Many restau­rants in Italy fea­ture dif­fer­ent wines expertly paired with each meal. Recently in Umbria, a maitre d’ spent 10 min­utes explain­ing to my friends and myself the beauty of a Riesling bot­tle of wine, so we ordered it,” Cane said. When I asked him for some extra vir­gin olive oil, he just put a bot­tle on the table.”


When we asked him to tell us some­thing about that extra vir­gin olive oil as he had done for the wine, he told us he did not know any­thing about it,” she added. That is an exam­ple of how much we need to reach a new level of com­mu­ni­ca­tion for extra vir­gin olive oil.”

Assitol empha­sized how pro­duc­ers could also deploy the new sys­tem to eval­u­ate olive oil blends along­side the panel test.

It could help eval­u­ate the pro­file of the blend a com­pany aims to bring onto the mar­ket and ver­ify that the prod­uct falls within the given stan­dard,” Cane said. “[It would be] a lab­o­ra­tory con­fir­ma­tion which comes on top of the panel test results.”

See Also:Researchers Develop Cheaper, More Effective NMR Techniques to Test Olive Oil

Cane also cited other poten­tial advan­tages of the new sys­tem, such as allow­ing a pro­ducer to ver­ify the sta­bil­ity of extra vir­gin olive oil over time.

It could prob­a­bly also be used to char­ac­ter­ize monocul­ti­var extra vir­gin olive oil,” she said. There are many oppor­tu­ni­ties related to this new method.”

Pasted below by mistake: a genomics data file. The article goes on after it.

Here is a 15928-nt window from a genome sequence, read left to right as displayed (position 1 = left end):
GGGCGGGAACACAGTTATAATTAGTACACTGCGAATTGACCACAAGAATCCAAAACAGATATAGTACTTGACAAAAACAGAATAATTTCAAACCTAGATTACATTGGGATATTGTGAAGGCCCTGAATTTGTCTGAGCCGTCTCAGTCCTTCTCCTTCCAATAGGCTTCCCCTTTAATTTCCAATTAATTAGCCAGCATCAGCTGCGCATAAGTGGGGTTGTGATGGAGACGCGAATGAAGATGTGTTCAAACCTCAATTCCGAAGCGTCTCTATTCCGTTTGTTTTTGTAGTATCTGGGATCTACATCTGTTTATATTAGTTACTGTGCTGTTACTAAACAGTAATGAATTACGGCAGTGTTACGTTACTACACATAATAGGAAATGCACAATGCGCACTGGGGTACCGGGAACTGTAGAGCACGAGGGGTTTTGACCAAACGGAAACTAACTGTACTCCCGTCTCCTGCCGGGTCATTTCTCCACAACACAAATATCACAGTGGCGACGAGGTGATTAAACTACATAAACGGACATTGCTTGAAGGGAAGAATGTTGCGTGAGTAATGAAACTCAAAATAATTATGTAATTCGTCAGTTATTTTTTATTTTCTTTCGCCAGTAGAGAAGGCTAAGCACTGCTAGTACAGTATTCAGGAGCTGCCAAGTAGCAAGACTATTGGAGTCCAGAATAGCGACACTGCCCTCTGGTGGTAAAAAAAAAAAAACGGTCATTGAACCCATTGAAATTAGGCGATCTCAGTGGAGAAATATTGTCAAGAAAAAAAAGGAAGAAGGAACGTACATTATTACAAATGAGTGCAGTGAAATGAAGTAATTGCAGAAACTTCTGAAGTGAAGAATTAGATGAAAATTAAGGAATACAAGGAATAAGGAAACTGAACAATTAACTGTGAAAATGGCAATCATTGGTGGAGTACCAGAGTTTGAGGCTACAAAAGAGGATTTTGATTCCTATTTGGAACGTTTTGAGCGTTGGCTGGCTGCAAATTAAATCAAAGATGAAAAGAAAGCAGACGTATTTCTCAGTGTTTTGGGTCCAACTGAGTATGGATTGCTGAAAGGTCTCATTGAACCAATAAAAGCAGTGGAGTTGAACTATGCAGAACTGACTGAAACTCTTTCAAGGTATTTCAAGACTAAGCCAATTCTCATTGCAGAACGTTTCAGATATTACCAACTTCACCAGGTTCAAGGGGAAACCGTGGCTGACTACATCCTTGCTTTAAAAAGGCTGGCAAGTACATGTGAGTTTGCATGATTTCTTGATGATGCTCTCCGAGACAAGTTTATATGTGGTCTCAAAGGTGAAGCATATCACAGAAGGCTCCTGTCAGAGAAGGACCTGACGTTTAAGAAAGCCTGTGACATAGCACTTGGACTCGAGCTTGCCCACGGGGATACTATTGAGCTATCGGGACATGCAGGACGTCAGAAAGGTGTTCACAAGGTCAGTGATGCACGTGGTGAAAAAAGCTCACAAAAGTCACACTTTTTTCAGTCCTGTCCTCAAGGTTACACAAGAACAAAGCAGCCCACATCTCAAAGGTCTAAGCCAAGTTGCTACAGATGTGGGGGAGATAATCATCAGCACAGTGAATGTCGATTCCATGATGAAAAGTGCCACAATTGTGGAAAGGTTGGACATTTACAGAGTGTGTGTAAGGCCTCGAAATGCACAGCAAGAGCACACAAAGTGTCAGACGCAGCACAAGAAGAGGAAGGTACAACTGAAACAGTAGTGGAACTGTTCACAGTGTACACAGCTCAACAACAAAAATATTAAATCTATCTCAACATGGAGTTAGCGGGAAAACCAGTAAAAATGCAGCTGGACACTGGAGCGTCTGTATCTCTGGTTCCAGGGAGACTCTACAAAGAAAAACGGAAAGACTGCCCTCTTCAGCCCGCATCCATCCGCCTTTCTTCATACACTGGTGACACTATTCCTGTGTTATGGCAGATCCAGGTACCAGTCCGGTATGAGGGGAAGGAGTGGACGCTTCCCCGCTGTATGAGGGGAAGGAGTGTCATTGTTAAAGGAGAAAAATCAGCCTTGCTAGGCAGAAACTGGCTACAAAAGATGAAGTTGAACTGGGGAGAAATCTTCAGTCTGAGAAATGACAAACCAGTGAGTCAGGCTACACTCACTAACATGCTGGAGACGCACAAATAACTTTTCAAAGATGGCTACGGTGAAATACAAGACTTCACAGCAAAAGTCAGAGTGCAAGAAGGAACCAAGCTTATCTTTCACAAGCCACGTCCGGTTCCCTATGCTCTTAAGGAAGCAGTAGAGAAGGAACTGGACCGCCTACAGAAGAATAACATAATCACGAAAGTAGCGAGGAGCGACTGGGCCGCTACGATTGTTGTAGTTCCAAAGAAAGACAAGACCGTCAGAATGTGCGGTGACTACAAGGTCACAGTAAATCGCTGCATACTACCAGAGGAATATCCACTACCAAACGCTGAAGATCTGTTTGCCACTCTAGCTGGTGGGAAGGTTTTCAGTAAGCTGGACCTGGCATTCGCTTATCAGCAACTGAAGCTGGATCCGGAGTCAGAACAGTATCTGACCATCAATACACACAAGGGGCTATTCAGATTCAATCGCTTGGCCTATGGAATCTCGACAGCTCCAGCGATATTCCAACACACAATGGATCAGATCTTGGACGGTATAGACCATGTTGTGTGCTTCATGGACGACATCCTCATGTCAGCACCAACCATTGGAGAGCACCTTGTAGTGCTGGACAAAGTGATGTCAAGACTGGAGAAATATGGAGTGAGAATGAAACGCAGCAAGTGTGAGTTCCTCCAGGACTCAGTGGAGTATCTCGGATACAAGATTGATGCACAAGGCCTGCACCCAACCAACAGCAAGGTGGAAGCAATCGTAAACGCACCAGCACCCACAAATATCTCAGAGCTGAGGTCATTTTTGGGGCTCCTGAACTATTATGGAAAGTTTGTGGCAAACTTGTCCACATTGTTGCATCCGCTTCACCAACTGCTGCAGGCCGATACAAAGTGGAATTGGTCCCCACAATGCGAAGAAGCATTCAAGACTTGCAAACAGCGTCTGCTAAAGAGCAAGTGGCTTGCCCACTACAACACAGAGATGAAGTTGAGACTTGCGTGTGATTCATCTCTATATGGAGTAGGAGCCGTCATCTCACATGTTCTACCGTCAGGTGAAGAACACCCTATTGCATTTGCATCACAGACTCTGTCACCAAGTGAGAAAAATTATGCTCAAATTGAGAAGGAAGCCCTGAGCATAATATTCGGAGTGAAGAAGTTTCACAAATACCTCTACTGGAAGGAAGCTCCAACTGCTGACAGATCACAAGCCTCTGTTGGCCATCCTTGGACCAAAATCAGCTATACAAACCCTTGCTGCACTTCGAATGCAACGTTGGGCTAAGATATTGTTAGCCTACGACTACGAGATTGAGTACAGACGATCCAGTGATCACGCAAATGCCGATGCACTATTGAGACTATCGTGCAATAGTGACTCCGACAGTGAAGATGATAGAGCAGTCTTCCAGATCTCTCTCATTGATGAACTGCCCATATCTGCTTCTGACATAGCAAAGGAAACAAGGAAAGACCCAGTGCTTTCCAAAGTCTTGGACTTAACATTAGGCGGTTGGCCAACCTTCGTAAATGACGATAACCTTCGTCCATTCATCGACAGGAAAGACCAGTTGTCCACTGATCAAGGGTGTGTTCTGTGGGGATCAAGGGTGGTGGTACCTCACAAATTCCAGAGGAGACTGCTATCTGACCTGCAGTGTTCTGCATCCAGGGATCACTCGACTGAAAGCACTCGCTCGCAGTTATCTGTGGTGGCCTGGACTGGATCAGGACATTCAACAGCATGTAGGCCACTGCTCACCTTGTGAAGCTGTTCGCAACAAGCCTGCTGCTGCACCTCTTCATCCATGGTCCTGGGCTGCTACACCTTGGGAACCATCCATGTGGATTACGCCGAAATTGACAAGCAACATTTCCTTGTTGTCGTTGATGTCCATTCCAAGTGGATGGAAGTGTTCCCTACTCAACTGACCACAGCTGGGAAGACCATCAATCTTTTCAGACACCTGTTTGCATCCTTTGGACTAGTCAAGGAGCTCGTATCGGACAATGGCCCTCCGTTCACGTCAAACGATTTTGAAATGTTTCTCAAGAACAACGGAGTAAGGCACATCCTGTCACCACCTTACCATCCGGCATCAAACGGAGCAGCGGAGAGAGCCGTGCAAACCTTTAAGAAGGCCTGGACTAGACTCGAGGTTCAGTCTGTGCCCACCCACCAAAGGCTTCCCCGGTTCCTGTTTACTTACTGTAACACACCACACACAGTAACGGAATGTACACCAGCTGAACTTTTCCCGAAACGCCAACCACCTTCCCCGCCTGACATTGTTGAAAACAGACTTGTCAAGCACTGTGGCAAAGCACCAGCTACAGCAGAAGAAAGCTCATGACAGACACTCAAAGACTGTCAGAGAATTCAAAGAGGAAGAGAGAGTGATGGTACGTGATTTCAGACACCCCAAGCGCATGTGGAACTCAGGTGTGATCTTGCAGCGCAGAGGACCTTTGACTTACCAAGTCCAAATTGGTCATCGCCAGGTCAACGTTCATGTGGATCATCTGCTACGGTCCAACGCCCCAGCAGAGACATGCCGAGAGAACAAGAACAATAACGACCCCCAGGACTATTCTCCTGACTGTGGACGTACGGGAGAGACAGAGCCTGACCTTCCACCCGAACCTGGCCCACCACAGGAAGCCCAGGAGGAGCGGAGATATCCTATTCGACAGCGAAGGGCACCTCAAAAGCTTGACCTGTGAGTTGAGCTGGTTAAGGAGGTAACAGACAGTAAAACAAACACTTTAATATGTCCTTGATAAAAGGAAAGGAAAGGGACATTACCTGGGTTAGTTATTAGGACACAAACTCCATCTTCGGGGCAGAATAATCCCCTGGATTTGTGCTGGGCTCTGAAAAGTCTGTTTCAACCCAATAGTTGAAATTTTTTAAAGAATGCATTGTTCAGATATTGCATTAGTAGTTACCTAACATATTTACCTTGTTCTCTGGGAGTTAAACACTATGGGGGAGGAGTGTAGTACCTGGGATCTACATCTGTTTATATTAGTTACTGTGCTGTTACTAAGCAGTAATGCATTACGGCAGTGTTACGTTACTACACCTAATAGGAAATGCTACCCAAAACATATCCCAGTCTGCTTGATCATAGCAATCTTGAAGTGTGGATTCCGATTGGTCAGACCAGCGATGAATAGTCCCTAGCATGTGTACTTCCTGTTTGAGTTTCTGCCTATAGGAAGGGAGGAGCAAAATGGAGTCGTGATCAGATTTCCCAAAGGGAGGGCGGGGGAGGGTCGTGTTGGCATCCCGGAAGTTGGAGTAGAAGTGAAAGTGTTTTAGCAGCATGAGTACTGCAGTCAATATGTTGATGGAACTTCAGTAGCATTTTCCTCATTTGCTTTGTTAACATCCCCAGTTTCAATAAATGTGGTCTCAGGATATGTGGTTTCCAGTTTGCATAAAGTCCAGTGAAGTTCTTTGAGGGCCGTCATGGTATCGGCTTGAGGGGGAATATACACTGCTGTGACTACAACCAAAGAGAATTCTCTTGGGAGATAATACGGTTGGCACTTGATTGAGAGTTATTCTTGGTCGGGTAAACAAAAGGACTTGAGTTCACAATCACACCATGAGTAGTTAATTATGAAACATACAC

Assitol ben­e­fited from a series of ear­lier aca­d­e­mic research when it started its task force focused on devel­op­ing the new method in 2018. However, only a few olive oil pro­duc­ers and experts par­tic­i­pated in the first test­ing phase.

One of the most rel­e­vant chal­lenges has been iden­ti­fy­ing how a spe­cific mol­e­cule was related to the organolep­tic feed­back and which mol­e­cules cor­re­sponded to a pos­i­tive attribute or a neg­a­tive one, a defect,” Cane said.

As a result of the ongo­ing sci­en­tific research and the com­ple­tion of the first test­ing phase, Assitol is now ask­ing the whole indus­try to join in the devel­op­ment efforts.

The new test­ing phase is seen as cru­cial to com­plete the new approach. In the new test­ing phase, we will be look­ing for a def­i­nite reli­a­bil­ity of the infor­ma­tion, a repro­ducibil­ity of the ana­lytic data and broad­en­ing the num­ber of involved lab­o­ra­to­ries,” Cane said.

For an ana­lytic sys­tem to be val­i­dated, it must com­ply with spe­cific repro­ducibil­ity require­ments.

The new method must be con­sid­ered an addi­tion to what we already have, which is the panel test,” Cane said. The panel test has been cru­cial in improv­ing the prod­ucts end­ing up on the shelves.”

In indus­tries such as wine, cof­fee, tea or choco­late, this ana­lytic approach based on volatile com­pounds has been stud­ied and detailed more than in the olive oil sec­tor,” she added.

That explains the rel­e­vance of this research, as it adds to the panel test, a legal con­trol method that other food sec­tors do not have at their dis­posal,” Cane con­tin­ued. The new approach strength­ens the panel test’s work.”

According to Cane, most of the machin­ery needed for the new analy­sis method is likely already avail­able in many lab­o­ra­to­ries. Besides the right equip­ment, though, you also need to have the trained tech­ni­cian oper­at­ing it,” she said.

The goals of the new method are sim­i­lar to the European Union’s Oleum project, which is also in its final stages of devel­op­ment.

The ana­lytic sys­tem is very sim­i­lar to Oleum,” Cane con­firmed. There is no com­pe­ti­tion to deter­mine which sys­tem is bet­ter. We all want the same result as soon as pos­si­ble; meth­ods required by the cur­rent needs of the olive oil mar­ket.”

And that means quick and reli­able con­trol and ver­i­fy­ing sys­tems, with repro­ducible results world­wide, sus­tain­able and inex­pen­sive,” she con­cluded.